- Make sure speakers say good morning and acknowledge both audiences. Look at the physical audience, then turn and look at the camera for the virtual guests.
- Write a script for the speaker to remind each audience that the other is present. Do this at the beginning of each session.
- Make sure the speaker repeats the in-person question, so the remote audience hears it.
- Speakers should not use a laser pointer or point at the screen that is next to them because the remote audience will not know what they are talking about.
Can we bring virtual guests on screen if they want to ask a question?
Yes. This is possible with the right hybrid event platform. Your hybrid event platform must include a bring on stage feature that enables a moderator to temporarily allow an attendee to share their microphone and webcam.
In addition, you’ll need a projection screen or monitor onsite that displays the virtual audience member for your in-person audience to see.
Some of our speakers can’t make it in-person. Can they still participate in panel discussions?
Yes. Your AV provider can set up so that remote speakers can participate via a webcam. You will also need a projection screen or monitor onsite that display the remote speakers for your in-person audience to see.
The benefit of this set up is that it lets you bring in incredible speakers from anywhere in the world and reduce your speaker fees!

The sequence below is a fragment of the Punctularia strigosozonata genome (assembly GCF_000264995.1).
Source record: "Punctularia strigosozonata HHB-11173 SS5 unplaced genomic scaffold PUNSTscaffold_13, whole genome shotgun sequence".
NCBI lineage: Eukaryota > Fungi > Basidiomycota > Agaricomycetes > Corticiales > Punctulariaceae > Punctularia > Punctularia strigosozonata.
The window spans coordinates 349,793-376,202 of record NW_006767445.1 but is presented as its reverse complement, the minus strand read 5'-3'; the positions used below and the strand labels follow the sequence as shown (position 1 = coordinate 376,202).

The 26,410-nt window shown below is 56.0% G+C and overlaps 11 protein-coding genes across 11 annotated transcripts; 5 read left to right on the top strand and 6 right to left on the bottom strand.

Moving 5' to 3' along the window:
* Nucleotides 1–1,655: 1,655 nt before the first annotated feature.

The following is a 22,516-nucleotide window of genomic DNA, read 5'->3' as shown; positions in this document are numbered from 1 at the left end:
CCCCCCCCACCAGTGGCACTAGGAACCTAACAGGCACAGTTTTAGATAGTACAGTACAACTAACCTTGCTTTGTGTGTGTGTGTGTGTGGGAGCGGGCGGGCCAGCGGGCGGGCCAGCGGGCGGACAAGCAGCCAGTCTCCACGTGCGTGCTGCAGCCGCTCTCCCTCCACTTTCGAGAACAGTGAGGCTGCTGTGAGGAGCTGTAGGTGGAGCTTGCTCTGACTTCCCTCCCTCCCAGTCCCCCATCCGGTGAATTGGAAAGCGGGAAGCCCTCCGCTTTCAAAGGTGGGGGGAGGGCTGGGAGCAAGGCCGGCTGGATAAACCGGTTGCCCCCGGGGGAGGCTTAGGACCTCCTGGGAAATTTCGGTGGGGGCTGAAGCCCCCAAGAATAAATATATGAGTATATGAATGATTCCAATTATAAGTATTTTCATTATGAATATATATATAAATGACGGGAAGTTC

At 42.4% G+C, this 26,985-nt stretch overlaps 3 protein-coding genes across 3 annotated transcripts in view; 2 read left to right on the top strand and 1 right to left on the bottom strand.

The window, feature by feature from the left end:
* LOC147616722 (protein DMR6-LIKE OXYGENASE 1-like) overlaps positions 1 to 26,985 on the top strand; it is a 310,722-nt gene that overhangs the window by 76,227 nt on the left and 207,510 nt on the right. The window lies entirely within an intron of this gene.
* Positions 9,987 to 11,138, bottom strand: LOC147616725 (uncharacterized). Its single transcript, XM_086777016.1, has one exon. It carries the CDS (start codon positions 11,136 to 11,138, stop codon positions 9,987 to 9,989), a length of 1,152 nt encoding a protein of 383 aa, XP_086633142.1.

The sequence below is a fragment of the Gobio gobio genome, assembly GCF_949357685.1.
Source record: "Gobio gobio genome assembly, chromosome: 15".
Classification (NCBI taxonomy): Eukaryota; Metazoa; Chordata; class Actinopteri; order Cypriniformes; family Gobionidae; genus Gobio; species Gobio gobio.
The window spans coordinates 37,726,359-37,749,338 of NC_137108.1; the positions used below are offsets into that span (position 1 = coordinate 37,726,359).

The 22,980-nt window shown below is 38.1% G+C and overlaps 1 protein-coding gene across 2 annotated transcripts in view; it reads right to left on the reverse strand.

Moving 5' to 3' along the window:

How can we keep our virtual participants engaged?
A good hybrid event platform can offer lots of engagement options. The most common engagement strategy is to enable online guests to submit questions and participate in polls alongside the in-person attendees.
Another option is to create a VIP experience for your virtual guests:
- Create an exclusive Q&A round table with your top speakers where virtual guests can ask questions
- Add gamification and/or a scavenger hunt that includes prizes
- Use role-based access to special sessions or networking rooms for VIPs
- Send them a box of swag, or a voucher for a delivered meal
Another way to engage your virtual guests is to create a virtual lounge with breakout rooms and a live forum. Include a Slack channel for members to connect before and after the event.
Related article: Virtual Event Engagement Ideas
Why does a hybrid event need extra budget for production?
A hybrid event requires more hardware and staff to connect the two audience portions. There is also more set-up time required by your AV team including more testing.
Can our AV company handle the onsite production and send the stream to the hybrid event platform provider?
Yes, this is possible. However, make sure to partner with a hybrid event platform that offers dedicated live day support for the sessions. This is necessary for troubleshooting any issues that may arise during the live event.
Related article: Hybrid Event Production Check List
Will there be a sound delay between the in-person and virtual portions of our event?
- Virtual and in-person speakers: In terms of presenters speaking to each other, there should be no perceptible delay. Your AV partner will likely bridge them in via a low latency means.
- Virtual and in-person attendees: There will be a delay for the remote audience of approximately 15-30 seconds, minimum.
The main reason you need to be aware of a delay is if you’re planning to do live Q&A or surveys. The on-site and virtual attendees will be seeing/hearing the session at slightly different times, so it’s something to be aware of and plan for.
Did we miss one of your hybrid event questions? Don’t hesitate to contact us! We are happy to help get your questions answered.